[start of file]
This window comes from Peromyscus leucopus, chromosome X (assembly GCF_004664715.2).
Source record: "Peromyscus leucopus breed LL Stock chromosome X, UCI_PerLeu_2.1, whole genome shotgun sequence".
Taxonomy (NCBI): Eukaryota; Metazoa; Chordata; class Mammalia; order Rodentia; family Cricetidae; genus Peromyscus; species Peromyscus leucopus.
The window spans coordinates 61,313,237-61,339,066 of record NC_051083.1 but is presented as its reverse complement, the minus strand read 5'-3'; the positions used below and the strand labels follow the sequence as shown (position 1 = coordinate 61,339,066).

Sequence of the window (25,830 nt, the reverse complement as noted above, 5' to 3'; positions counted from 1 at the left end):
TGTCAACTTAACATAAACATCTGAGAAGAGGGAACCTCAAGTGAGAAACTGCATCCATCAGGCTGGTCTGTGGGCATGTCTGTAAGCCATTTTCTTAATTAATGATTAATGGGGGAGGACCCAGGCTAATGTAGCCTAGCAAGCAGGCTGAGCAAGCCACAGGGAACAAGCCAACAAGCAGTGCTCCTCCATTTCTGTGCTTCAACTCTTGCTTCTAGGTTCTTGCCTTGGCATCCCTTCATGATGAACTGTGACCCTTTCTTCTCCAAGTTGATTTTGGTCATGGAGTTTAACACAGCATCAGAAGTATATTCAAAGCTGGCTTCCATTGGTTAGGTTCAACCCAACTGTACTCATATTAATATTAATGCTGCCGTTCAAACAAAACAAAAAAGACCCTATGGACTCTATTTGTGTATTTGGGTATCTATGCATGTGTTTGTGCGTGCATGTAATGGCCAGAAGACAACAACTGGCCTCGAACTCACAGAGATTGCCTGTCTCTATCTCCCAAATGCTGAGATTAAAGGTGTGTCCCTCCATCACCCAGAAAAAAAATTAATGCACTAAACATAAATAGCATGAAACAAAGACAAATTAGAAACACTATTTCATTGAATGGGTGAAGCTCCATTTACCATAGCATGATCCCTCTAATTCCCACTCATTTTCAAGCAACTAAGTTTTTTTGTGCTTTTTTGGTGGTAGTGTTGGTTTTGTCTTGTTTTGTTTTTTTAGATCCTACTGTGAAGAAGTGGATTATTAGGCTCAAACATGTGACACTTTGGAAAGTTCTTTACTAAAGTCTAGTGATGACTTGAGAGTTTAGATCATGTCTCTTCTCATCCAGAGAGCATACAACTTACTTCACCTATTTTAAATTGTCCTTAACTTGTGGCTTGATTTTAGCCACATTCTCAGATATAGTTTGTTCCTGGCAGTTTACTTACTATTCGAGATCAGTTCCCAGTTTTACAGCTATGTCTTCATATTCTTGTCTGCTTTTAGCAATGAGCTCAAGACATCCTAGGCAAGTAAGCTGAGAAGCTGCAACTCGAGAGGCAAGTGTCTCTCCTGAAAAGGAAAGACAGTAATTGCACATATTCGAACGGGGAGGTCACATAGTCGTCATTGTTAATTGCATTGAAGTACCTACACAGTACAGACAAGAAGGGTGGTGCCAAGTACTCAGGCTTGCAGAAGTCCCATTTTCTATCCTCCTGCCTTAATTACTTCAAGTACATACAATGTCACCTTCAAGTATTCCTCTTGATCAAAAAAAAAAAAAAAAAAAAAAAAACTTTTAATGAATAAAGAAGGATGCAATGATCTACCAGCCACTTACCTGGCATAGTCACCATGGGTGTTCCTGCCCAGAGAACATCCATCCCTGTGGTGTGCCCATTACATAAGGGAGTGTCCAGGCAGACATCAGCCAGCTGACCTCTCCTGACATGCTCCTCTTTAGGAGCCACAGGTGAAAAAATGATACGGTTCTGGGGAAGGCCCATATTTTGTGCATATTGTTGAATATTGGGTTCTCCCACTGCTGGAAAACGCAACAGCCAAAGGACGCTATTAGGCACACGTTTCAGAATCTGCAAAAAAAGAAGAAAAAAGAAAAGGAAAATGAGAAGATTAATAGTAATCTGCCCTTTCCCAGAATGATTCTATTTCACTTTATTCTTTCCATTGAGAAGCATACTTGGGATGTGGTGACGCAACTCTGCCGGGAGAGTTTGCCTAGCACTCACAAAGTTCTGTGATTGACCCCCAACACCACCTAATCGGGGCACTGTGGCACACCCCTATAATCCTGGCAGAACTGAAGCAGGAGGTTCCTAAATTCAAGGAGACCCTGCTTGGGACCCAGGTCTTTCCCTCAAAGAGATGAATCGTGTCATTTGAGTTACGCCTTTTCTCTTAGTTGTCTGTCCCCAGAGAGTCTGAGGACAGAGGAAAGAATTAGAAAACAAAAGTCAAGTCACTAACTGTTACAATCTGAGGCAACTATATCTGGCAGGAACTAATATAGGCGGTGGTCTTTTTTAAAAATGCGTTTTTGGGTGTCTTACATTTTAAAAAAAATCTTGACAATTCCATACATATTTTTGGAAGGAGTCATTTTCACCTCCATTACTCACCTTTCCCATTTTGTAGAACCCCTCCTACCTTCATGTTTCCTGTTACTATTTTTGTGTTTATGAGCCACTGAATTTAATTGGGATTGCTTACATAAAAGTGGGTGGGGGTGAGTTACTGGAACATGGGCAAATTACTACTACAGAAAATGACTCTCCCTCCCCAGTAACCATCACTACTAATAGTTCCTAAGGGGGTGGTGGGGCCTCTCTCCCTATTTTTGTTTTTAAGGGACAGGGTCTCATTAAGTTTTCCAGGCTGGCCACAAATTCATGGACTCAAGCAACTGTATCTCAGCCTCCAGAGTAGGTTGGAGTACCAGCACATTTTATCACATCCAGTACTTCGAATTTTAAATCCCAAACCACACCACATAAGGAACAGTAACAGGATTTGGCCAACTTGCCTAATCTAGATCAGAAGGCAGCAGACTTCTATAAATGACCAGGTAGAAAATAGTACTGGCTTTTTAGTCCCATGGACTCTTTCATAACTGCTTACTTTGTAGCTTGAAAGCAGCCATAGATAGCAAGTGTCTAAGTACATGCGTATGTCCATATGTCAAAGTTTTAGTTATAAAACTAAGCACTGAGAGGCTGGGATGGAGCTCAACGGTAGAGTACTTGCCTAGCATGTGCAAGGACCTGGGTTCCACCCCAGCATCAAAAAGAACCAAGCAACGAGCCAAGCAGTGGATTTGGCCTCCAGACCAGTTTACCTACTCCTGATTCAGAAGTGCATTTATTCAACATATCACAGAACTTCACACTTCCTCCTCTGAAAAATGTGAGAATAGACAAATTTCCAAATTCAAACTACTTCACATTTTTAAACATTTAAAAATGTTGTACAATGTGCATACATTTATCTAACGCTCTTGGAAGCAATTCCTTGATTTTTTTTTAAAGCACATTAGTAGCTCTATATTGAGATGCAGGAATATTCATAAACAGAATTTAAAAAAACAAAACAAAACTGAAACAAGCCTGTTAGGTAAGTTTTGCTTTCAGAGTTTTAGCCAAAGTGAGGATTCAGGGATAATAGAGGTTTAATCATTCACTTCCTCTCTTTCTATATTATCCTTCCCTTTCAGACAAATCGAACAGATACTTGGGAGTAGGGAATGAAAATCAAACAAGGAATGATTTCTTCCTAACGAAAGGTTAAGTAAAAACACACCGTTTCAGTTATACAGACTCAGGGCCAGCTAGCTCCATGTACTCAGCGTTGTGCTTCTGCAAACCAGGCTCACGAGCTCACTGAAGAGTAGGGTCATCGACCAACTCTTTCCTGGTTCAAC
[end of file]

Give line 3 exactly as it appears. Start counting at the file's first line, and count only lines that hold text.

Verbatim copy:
Taxonomy (NCBI): Eukaryota; Metazoa; Chordata; class Mammalia; order Rodentia; family Cricetidae; genus Peromyscus; species Peromyscus leucopus.